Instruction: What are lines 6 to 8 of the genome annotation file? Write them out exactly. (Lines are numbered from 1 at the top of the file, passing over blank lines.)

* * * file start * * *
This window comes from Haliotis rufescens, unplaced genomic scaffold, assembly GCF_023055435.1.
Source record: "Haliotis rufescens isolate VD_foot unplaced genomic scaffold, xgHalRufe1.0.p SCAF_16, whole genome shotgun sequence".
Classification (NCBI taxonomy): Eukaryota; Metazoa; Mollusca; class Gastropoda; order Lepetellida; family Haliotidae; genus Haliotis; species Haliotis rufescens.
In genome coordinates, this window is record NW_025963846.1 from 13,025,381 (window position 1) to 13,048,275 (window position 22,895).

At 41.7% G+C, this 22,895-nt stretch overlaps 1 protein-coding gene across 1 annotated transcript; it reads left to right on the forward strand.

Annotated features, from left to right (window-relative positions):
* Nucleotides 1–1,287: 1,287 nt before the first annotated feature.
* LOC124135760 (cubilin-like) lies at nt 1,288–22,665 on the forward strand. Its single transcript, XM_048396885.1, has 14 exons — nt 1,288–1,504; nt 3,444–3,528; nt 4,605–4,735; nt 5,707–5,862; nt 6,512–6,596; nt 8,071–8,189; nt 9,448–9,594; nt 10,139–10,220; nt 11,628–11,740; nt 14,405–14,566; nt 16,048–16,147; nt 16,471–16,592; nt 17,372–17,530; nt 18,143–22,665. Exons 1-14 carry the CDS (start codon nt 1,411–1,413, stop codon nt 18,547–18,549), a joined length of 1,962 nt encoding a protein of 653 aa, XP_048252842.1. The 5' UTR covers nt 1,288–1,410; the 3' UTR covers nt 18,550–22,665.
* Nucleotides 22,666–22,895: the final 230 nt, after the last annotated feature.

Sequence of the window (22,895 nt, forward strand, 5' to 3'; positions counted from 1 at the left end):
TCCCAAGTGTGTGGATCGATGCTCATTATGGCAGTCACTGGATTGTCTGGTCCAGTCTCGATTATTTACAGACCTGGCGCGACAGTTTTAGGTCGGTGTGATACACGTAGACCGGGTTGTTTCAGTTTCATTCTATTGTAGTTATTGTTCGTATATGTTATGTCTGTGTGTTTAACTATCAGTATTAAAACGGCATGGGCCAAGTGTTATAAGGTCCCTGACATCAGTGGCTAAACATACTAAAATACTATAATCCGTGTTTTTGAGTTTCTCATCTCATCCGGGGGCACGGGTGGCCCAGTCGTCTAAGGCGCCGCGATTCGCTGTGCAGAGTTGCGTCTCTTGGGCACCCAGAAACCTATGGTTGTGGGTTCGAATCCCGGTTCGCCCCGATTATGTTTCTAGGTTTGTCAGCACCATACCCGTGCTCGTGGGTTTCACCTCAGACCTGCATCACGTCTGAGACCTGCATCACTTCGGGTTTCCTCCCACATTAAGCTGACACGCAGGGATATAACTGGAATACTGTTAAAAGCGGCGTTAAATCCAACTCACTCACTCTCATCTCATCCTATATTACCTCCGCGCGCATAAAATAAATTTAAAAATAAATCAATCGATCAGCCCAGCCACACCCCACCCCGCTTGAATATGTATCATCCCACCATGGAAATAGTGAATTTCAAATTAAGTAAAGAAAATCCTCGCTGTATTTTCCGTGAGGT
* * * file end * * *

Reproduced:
Annotated features, from left to right (window-relative positions):
* Nucleotides 1–1,287: 1,287 nt before the first annotated feature.
* LOC124135760 (cubilin-like) lies at nt 1,288–22,665 on the forward strand. Its single transcript, XM_048396885.1, has 14 exons — nt 1,288–1,504; nt 3,444–3,528; nt 4,605–4,735; nt 5,707–5,862; nt 6,512–6,596; nt 8,071–8,189; nt 9,448–9,594; nt 10,139–10,220; nt 11,628–11,740; nt 14,405–14,566; nt 16,048–16,147; nt 16,471–16,592; nt 17,372–17,530; nt 18,143–22,665. Exons 1-14 carry the CDS (start codon nt 1,411–1,413, stop codon nt 18,547–18,549), a joined length of 1,962 nt encoding a protein of 653 aa, XP_048252842.1. The 5' UTR covers nt 1,288–1,410; the 3' UTR covers nt 18,550–22,665.